Wednesday, August 13, 2014

Suicide and mistaken notions

The recent suicide of Robin Williams, with all due respect to his family, has brought up some important, serious consideration and discussion on depression. Unfortunately, it is also taken as the opportune moment by some saints in Christ to cast condemnation and judgment in ways more deeply rooted in opinion than their knowledge of the scriptures which they profess.

I only thought to contribute to the discussion because of a nineteen year old young man in India whom I first met online a few years ago. He had been contemplating suicide at that time but has since then come to faith in Jesus. He just asked me a few days ago whether, as he said, a person who commits suicide could enter heaven. I replied I did not know but that suicide is never an option I would ever counsel or encourage for anyone. Needless to say it prompted to examine the scriptures for a better understanding of suicide although the subject, aside of King Saul's suicide, is not mentioned explicitly in the scriptures.

Suicide strikes us as appalling for theological or emotional reasons. One reason for that may have less to do with the death itself than our lack of understanding concerning sin and forgiveness. The consensus among some saints in Christ seems to be that sin (such as suicide is regarded by some and while I do not dispute that I do not hear much understanding being shed on suicide merely by labeling it a sin which condemns the person to damnation) must be acknowledged before one can receive the necessary forgiveness of that sin. There are two instances in the scriptures, which although they do not involve suicide, they involve sin. Furthermore, there is no indication from God in those instances about his forgiveness either towards Moses or towards Peter.

Moses lost the privilege of leading Israel into the promise land. The reason was because Moses rebelled against God. (Numbers 20) Peter denied Jesus just as Jesus had prophesied (John 22) not once but three times yet there is nothing in the scriptures about neither Moses’ nor Peter’s 1) acknowledgement of their sin, 2) repentance of their sin, or 3) forgiveness of their sin. Let’s not squabble about Moses striking instead of speaking to the rock or Peter’s mere denial of Jesus as though it were a small matter. It needs to be said lest there be any misunderstanding that when Jesus restored Peter through that gut wrenching questioning of Peter's love for Jesus it was Jesus' forgiveness of Peter for having denied him. (John 21) Jesus had also admonished Peter that once he was restored he was to "strengthen your brethren." (Luke 22)

The option by those who agonize in life and are overcome in their depression such that they fear life more than death is no different than to fear death more than life. Jesus experienced this agony and understands it. Even though he was fully confident of his own identity and the purpose of his life the agony which came over him with the approaching hour of his death was not a matter which he faced nonchalantly. It was through his subsequent power and triumph over death that those words he spoke long before his crucifixion take on a powerful meaning:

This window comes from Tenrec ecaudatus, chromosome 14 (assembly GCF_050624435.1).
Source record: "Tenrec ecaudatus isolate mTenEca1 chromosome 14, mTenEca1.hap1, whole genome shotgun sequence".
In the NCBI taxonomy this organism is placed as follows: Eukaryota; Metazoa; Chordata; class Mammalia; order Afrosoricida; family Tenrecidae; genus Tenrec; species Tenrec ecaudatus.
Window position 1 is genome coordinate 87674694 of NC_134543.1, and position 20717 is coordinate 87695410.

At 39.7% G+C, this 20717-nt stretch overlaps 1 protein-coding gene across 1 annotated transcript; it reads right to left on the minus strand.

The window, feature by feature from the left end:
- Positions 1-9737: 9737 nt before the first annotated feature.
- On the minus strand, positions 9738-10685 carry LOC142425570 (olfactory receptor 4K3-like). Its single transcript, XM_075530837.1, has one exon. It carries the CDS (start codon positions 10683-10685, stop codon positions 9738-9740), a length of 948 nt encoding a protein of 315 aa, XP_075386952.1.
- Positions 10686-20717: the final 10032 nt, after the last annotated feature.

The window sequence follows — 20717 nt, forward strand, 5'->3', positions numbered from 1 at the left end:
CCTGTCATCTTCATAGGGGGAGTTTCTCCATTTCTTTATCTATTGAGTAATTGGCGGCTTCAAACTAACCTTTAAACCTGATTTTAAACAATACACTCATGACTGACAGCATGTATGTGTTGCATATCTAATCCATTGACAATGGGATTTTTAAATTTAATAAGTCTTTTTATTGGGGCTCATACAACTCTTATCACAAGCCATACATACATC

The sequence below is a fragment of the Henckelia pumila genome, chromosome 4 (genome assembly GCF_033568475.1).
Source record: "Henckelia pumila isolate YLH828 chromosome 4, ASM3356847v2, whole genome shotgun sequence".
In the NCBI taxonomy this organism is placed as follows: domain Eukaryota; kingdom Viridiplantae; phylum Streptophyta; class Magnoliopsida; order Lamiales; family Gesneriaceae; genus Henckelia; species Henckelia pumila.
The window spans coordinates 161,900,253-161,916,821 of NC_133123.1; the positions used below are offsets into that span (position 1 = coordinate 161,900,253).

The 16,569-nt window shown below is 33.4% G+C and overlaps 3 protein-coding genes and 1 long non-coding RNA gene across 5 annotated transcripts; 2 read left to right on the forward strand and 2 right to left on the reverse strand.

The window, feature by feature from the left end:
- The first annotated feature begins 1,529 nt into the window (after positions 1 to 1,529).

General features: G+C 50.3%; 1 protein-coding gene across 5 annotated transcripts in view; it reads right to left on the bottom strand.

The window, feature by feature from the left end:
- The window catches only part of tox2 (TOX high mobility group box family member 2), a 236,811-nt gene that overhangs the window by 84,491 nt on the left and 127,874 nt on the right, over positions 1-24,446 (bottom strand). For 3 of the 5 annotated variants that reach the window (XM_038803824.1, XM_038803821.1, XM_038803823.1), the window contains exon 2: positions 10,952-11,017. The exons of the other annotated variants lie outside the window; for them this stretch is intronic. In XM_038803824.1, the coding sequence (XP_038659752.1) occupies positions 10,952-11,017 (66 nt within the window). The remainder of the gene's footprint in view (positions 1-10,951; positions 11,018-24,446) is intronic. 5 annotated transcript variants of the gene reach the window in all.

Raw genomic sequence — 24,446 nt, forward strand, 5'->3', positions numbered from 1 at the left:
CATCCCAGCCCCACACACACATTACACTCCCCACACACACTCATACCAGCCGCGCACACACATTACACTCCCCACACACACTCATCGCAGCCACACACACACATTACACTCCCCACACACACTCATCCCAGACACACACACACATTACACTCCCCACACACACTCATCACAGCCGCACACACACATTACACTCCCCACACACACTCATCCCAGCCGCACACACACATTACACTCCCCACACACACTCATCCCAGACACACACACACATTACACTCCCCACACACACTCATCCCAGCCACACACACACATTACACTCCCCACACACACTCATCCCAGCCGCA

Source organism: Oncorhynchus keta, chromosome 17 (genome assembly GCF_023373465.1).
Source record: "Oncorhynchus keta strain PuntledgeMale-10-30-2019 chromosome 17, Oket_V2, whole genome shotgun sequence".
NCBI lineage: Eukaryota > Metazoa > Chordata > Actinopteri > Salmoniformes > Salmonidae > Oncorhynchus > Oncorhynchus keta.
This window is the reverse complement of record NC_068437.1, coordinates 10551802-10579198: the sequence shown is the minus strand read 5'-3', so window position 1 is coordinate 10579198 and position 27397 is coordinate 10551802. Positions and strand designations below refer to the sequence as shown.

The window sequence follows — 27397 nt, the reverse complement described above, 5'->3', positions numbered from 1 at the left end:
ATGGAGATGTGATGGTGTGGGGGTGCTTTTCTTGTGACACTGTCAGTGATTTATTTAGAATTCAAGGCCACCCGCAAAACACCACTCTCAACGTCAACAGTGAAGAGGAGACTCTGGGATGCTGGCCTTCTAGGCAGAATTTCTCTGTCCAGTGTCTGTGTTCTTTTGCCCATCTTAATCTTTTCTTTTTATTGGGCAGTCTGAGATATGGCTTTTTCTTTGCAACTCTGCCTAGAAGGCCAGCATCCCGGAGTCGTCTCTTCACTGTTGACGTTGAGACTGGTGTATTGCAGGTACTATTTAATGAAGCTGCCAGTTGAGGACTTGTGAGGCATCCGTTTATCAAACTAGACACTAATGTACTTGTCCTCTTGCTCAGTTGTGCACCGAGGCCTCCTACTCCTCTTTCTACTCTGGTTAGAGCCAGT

The thief only comes to steal, kill, and destroy. I came that they may have life, and may have it abundantly.
The contrast between a thief and himself was to emphasize the point that what Jesus came to do was to give life and to give it abundantly. This gift of life is a matter of great joy precisely because Jesus was raised from the dead and is alive.

So, what might this suggest, if anything, so as to enlighten us about suicide? I believe both of these instances speak to the mistaken notion, particularly of the saints in Christ, to think their slate must be squeaky clean with one final confession and prayer for forgiveness of sins just before dying. According to that mistaken notion Moses and Peter stand condemned because despite the serious, public nature of their sin they never acknowledged, repented or received forgiveness for their sin. Is their sin any less than suicide, or self murder as I have heard some people call it, or the little white lie they either forgot, denied refused to acknowledge much less repent or ask forgiveness?

It seems an easy play for the mistaken notion that suicide is the desperation act of those who have no hope or trust in God. This notion has a way of allowing us to not focus or overlook those sins more common and for which we can be admonished by others, something not easily embraced, or admonish others, something we tend to anticipate with some eagerness. This is not so with suicide victims. Whatever our good or bad judgment or condemnation of those who have passed from this life has absolutely no bearing on them. However it does serve to reveal our knowledge, ignorance, wisdom or love as those who proclaim the message of the love of God for those who hear us.

Peace to all.